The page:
The Anatomy of Hope: How People Prevail in the Face of Illness
How People Prevail in the Face of Illness
Why do some people find and sustain hope during difficult circumstances, while others do not? What can we learn from those who do, and how is their example applicable to our own lives? The Anatomy of Hope is a journey of inspiring discovery, spanning some thirty years of Dr. Jerome Groopman's practice, during which he encountered many extraordinary people and sought to answer these questions.
This profound exploration begins when Groopman was a medical student, ignorant of the vital role of hope in patients' lives-and it culminates in his remarkable quest to delineate a biology of hope. With appreciation for the human elements and the science, Groopman explains how to distinguish true hope from false hope-and how to gain an honest understanding of the reach and limits of this essential emotion.
Jerome Groopman, M.D., holds the Dina and Raphael Recanati Chair of Medicine at the Harvard Medical School and is the chief of experimental medicine at the Beth Israel Deaconess Medical Center in Boston. His research has focused on the basic mechanisms of blood disease, cancer, and AIDS. He is a staff writer in medicine and biology for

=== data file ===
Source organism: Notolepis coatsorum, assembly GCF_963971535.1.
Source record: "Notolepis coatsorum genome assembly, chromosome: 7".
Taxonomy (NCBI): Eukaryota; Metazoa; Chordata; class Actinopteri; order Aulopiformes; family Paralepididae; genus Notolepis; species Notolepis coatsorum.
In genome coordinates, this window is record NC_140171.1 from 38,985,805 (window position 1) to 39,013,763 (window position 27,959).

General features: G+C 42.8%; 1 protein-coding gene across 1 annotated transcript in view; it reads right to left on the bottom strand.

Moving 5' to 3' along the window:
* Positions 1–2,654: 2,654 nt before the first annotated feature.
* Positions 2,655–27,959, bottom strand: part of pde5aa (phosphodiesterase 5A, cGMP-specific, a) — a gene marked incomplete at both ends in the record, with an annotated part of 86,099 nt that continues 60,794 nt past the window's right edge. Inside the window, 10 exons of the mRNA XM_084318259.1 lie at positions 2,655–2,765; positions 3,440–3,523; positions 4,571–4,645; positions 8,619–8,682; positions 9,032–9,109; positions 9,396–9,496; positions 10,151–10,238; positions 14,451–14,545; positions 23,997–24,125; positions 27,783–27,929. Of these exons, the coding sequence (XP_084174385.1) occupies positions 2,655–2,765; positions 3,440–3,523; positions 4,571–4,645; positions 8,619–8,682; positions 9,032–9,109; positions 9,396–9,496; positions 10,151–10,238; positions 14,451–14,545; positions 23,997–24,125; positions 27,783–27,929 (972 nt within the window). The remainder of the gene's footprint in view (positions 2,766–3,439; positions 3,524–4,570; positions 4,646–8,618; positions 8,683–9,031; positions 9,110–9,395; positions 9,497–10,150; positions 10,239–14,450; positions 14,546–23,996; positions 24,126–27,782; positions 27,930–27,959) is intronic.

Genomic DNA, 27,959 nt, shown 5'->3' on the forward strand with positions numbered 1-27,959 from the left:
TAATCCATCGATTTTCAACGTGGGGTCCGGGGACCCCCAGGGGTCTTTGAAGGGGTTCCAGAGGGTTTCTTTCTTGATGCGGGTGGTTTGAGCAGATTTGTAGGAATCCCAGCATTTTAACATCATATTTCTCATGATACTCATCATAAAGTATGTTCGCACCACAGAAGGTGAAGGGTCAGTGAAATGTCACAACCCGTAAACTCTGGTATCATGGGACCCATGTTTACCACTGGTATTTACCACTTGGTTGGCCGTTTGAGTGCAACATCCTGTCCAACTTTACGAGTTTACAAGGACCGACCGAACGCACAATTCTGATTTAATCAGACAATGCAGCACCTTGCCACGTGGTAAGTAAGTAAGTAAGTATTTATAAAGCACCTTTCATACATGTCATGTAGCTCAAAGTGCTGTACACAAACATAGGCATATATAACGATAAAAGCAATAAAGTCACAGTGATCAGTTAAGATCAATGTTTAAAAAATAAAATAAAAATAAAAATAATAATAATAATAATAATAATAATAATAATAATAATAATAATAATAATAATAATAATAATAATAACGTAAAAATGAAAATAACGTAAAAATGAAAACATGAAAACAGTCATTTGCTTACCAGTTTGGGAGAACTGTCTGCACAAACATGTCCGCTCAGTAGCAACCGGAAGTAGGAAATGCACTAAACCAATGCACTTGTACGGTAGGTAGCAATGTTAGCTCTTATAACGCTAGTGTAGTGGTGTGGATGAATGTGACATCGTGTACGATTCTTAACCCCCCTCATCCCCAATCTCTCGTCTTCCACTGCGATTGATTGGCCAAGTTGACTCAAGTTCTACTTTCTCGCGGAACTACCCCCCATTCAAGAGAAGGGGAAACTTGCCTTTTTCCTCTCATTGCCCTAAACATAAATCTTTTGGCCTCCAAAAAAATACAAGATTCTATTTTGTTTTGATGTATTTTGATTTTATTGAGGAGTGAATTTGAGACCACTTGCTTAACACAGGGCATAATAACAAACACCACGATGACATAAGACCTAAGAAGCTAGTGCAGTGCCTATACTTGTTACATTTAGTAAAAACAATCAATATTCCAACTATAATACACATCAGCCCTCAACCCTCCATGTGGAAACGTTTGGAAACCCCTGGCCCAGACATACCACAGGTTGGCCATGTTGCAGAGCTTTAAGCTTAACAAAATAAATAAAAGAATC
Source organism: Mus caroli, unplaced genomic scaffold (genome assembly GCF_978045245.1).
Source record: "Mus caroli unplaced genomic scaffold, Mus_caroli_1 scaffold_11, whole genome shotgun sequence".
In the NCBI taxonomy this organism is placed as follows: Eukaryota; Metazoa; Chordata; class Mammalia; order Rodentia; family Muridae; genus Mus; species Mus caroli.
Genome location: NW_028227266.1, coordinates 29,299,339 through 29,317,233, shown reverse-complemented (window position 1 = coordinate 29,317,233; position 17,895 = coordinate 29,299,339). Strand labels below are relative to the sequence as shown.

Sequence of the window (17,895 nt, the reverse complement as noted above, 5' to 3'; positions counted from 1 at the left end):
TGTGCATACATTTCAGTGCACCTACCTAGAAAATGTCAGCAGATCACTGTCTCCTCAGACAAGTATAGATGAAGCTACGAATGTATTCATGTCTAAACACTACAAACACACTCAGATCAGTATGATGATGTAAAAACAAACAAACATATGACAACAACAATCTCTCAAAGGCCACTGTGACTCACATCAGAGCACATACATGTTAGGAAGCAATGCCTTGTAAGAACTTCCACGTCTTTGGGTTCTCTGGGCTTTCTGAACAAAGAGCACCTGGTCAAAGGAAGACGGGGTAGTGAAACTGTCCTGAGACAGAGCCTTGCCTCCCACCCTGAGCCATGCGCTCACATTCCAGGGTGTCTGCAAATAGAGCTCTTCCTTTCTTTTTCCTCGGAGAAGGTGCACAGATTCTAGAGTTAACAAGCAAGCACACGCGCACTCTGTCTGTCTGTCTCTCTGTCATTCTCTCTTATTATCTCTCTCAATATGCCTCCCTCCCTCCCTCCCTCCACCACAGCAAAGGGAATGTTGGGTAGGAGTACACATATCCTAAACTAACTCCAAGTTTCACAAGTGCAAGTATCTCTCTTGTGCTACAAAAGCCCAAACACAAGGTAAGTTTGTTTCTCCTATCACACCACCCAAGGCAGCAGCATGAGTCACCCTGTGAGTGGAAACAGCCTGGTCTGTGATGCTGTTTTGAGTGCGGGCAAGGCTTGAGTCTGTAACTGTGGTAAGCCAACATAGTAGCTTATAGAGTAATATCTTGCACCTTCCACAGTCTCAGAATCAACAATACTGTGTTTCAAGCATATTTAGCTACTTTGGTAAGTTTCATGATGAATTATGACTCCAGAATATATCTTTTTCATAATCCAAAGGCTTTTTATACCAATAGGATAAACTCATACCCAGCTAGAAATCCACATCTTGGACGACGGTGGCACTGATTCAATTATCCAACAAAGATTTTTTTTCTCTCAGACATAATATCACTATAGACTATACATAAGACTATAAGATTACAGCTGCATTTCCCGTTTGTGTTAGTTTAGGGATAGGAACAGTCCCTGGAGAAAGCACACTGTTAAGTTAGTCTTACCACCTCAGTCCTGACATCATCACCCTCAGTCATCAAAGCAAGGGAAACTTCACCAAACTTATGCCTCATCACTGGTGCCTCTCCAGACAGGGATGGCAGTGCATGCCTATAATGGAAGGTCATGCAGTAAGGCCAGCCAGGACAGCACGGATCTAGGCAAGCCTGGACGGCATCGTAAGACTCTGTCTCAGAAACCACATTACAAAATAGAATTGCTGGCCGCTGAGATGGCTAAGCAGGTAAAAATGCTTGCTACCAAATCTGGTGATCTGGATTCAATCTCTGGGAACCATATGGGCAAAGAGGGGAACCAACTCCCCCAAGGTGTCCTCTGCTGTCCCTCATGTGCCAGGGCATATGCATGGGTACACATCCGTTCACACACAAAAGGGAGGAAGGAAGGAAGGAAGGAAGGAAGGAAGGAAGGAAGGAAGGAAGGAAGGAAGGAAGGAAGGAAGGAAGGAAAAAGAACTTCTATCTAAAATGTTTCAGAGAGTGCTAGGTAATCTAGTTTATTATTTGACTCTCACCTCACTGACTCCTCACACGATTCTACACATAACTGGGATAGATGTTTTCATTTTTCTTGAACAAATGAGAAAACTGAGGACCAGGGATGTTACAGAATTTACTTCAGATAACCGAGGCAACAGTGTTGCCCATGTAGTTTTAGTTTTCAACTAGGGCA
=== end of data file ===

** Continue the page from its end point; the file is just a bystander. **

The New Yorker and is the author of two popular books,
The Measure of Our Days and
Second Opinions, which were the inspiration for the television series Gideon’s Crossing. In 2000 he was elected to the Institute of Medicine of the National Academy of Sciences. He lives with his wife and three children in Brookline, Massachusetts.